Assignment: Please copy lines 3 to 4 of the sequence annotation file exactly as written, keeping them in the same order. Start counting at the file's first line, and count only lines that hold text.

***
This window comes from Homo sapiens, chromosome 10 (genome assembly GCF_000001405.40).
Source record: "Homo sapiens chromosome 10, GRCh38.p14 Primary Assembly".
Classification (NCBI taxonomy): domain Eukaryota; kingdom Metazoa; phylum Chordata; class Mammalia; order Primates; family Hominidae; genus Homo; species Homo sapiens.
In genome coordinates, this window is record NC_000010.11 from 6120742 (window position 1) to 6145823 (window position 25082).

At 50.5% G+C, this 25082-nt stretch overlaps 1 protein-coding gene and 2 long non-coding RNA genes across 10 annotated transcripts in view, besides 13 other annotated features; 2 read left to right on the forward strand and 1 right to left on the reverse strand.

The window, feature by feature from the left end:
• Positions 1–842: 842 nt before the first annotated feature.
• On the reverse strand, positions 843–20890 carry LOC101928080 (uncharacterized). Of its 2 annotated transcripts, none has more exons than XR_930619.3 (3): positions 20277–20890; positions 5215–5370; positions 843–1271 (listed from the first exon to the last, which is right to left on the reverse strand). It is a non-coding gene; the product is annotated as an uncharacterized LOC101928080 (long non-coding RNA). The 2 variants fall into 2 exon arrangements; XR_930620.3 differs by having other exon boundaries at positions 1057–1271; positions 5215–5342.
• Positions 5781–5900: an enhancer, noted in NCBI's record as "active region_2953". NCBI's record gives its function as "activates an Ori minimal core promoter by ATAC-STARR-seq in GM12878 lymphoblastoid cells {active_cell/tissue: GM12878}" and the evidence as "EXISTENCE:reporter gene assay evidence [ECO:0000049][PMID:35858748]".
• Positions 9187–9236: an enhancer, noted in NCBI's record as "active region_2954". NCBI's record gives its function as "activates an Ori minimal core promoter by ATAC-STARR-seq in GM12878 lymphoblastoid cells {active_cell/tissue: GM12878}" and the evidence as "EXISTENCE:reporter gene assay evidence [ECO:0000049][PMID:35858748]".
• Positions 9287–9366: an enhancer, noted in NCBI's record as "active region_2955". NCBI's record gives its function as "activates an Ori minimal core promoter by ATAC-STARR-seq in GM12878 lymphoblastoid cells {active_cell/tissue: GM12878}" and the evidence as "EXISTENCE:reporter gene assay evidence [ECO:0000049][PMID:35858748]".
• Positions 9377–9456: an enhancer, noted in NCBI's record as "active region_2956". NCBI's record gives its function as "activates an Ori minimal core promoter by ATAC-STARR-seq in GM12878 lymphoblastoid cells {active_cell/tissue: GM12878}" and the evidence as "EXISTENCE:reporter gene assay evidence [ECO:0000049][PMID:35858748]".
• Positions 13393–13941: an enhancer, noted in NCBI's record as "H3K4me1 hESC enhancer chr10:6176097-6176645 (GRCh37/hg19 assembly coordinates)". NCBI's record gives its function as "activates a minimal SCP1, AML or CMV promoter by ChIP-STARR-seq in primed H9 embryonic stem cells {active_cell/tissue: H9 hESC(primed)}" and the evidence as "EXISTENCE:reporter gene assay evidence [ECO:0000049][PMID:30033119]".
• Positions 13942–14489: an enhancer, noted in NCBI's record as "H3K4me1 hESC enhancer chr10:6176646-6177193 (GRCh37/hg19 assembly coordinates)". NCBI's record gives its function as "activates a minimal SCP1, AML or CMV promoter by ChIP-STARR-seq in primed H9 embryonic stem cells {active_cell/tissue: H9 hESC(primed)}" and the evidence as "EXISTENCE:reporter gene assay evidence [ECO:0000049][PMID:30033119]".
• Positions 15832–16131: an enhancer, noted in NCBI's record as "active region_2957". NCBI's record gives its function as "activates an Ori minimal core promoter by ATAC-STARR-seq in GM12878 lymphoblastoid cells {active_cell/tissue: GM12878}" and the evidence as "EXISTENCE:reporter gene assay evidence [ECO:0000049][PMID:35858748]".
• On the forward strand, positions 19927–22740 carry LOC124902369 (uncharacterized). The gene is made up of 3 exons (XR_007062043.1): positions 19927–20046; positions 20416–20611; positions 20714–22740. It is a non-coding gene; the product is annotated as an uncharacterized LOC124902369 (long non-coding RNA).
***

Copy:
Classification (NCBI taxonomy): domain Eukaryota; kingdom Metazoa; phylum Chordata; class Mammalia; order Primates; family Hominidae; genus Homo; species Homo sapiens.
In genome coordinates, this window is record NC_000010.11 from 6120742 (window position 1) to 6145823 (window position 25082).